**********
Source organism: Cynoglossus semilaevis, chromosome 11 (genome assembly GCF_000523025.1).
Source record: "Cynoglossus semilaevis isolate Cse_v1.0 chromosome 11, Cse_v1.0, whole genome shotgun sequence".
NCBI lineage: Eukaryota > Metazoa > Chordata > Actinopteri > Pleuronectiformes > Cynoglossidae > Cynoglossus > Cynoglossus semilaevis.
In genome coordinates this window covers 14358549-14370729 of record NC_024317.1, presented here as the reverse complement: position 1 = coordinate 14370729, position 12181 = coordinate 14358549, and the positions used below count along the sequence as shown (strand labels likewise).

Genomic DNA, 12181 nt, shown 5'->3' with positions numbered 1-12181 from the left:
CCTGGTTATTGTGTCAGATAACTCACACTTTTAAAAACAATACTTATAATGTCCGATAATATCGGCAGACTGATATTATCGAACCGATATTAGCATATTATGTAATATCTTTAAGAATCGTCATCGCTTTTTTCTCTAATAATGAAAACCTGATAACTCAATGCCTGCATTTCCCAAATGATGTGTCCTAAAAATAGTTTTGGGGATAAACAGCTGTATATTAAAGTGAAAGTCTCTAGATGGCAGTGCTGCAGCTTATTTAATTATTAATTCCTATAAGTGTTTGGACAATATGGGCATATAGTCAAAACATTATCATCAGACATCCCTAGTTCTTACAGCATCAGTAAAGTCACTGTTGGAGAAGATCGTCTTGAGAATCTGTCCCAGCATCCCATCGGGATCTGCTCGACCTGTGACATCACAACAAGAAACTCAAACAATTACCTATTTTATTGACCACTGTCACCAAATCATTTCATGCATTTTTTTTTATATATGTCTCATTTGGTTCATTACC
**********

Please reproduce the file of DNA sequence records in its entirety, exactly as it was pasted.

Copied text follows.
Source organism: Cynoglossus semilaevis, chromosome 11 (genome assembly GCF_000523025.1).
Source record: "Cynoglossus semilaevis isolate Cse_v1.0 chromosome 11, Cse_v1.0, whole genome shotgun sequence".
NCBI lineage: Eukaryota > Metazoa > Chordata > Actinopteri > Pleuronectiformes > Cynoglossidae > Cynoglossus > Cynoglossus semilaevis.
In genome coordinates this window covers 14358549-14370729 of record NC_024317.1, presented here as the reverse complement: position 1 = coordinate 14370729, position 12181 = coordinate 14358549, and the positions used below count along the sequence as shown (strand labels likewise).

Genomic DNA, 12181 nt, shown 5'->3' with positions numbered 1-12181 from the left:
CCTGGTTATTGTGTCAGATAACTCACACTTTTAAAAACAATACTTATAATGTCCGATAATATCGGCAGACTGATATTATCGAACCGATATTAGCATATTATGTAATATCTTTAAGAATCGTCATCGCTTTTTTCTCTAATAATGAAAACCTGATAACTCAATGCCTGCATTTCCCAAATGATGTGTCCTAAAAATAGTTTTGGGGATAAACAGCTGTATATTAAAGTGAAAGTCTCTAGATGGCAGTGCTGCAGCTTATTTAATTATTAATTCCTATAAGTGTTTGGACAATATGGGCATATAGTCAAAACATTATCATCAGACATCCCTAGTTCTTACAGCATCAGTAAAGTCACTGTTGGAGAAGATCGTCTTGAGAATCTGTCCCAGCATCCCATCGGGATCTGCTCGACCTGTGACATCACAACAAGAAACTCAAACAATTACCTATTTTATTGACCACTGTCACCAAATCATTTCATGCATTTTTTTTTATATATGTCTCATTTGGTTCATTACC